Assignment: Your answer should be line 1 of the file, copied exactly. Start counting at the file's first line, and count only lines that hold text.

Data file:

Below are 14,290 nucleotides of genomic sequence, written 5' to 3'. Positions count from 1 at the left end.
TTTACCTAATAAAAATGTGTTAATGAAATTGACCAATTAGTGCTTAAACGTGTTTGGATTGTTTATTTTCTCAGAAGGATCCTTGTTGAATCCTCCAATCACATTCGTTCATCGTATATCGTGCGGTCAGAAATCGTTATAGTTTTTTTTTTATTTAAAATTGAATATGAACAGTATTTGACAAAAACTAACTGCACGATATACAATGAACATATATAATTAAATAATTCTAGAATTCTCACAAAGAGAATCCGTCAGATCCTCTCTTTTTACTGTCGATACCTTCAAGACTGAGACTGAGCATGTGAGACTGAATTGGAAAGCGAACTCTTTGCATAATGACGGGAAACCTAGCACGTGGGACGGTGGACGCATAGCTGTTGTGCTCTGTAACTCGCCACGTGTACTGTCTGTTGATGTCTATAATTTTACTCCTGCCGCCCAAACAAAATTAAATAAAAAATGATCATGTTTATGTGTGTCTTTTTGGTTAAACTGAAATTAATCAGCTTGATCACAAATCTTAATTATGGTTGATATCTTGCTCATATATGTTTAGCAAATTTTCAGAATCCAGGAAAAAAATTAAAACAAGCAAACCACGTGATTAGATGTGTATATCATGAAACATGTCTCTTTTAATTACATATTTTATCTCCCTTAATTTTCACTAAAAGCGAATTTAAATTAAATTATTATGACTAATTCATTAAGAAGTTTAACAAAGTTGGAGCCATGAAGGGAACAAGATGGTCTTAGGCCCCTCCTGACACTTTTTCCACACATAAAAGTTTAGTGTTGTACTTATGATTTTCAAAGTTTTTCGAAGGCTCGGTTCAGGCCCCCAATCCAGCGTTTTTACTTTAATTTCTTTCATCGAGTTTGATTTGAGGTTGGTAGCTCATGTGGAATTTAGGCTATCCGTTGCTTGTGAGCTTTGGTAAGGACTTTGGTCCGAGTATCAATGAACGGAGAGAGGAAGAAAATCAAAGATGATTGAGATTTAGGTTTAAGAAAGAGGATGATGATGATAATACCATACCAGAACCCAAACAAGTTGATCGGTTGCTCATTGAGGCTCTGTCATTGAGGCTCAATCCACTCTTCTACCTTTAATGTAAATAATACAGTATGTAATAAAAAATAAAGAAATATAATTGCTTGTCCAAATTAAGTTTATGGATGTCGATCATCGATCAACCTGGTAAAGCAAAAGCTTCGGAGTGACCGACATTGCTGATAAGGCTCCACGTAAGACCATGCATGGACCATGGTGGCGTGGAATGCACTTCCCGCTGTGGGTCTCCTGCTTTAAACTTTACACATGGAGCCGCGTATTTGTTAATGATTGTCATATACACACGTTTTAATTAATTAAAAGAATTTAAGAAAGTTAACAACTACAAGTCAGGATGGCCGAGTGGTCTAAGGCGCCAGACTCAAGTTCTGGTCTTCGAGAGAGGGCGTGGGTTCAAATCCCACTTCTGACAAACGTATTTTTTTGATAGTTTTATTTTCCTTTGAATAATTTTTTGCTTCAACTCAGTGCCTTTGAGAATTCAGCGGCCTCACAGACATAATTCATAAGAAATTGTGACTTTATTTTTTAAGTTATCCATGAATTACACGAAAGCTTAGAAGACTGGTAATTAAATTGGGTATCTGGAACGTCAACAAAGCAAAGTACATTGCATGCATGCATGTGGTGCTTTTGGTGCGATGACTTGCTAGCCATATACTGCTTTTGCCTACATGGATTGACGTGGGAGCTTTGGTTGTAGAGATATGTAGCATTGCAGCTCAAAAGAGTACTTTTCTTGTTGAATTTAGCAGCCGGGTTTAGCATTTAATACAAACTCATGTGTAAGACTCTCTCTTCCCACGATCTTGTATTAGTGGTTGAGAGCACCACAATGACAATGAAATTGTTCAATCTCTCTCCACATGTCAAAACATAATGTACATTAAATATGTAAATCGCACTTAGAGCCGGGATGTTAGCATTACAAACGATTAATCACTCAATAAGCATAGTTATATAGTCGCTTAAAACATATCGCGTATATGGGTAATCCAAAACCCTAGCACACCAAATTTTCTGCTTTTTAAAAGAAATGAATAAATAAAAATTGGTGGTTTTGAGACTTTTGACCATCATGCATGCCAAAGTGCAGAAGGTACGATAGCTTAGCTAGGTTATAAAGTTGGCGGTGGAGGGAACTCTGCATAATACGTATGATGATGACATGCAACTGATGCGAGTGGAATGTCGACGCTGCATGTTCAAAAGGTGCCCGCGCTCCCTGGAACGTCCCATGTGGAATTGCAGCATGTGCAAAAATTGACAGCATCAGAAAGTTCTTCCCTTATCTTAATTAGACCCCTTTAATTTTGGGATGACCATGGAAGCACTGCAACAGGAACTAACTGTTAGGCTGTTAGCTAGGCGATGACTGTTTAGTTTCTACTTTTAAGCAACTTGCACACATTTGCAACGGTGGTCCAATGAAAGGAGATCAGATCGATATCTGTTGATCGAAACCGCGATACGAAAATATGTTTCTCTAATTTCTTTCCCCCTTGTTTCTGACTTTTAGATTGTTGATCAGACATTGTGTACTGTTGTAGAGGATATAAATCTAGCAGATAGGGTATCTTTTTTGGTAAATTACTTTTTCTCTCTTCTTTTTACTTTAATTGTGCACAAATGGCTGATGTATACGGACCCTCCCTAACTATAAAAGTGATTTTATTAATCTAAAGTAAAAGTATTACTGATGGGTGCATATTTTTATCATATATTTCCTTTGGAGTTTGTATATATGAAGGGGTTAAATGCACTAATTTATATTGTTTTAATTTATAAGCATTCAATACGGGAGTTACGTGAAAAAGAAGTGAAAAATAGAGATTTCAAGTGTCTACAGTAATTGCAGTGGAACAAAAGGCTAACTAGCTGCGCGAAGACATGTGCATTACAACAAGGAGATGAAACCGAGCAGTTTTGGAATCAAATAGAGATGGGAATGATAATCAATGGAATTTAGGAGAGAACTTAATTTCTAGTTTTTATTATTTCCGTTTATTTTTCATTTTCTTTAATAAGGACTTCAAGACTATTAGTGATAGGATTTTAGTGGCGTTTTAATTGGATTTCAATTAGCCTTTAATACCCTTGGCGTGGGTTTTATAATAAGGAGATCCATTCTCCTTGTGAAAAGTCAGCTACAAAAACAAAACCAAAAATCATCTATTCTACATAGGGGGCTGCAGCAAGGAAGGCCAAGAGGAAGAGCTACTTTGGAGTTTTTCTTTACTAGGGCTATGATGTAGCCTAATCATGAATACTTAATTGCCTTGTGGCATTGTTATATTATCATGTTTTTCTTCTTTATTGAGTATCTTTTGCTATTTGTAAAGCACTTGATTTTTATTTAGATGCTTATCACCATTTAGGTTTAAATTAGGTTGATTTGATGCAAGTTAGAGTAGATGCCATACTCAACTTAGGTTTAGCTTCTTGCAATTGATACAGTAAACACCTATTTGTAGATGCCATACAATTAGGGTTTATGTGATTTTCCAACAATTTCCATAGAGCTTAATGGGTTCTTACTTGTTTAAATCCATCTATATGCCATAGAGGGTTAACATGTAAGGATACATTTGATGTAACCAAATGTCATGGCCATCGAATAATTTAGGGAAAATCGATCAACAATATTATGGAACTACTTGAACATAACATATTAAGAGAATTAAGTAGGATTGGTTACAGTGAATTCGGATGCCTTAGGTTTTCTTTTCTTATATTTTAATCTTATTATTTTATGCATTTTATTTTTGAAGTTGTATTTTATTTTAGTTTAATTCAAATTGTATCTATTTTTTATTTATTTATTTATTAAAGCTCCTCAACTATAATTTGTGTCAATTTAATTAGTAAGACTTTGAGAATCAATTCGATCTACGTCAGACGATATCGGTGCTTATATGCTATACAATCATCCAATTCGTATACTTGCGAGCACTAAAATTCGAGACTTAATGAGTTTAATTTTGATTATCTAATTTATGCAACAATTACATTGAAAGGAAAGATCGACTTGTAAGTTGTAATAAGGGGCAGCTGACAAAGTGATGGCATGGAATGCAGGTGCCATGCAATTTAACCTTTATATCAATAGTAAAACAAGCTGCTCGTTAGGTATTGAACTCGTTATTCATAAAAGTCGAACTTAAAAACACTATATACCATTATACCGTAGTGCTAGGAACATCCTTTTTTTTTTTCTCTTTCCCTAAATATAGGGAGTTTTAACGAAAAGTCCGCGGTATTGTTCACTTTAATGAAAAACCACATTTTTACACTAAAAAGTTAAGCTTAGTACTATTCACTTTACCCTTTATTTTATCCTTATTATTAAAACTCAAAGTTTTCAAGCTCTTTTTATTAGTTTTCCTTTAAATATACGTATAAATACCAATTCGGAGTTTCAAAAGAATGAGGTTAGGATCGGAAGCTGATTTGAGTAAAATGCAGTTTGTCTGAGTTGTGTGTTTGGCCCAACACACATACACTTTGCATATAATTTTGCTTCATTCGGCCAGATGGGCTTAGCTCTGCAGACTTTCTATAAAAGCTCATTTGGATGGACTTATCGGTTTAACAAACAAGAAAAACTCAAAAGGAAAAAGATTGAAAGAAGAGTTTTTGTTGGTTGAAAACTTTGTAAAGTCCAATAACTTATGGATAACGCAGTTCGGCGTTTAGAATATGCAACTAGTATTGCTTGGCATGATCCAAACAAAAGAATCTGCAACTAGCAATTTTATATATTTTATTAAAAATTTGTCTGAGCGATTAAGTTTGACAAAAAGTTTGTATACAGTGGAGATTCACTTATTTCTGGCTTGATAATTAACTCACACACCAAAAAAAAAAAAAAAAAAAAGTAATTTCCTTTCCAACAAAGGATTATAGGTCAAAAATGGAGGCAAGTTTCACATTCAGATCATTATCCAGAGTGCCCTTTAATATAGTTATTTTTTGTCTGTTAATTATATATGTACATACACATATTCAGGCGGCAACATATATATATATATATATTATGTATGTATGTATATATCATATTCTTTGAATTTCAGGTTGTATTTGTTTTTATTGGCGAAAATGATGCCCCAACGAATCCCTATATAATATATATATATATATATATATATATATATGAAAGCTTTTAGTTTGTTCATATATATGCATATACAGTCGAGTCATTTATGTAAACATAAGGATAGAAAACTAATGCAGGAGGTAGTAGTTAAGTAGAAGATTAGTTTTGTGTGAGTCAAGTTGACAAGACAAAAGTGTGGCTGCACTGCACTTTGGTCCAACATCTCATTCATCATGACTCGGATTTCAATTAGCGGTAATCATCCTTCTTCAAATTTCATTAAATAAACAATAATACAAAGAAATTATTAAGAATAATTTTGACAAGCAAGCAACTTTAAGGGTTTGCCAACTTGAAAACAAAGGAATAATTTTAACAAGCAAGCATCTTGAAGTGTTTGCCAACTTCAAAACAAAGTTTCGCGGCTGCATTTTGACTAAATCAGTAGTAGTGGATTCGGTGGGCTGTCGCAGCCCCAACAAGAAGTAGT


Below are 14,290 nucleotides of genomic sequence, written 5' to 3'. Positions count from 1 at the left end.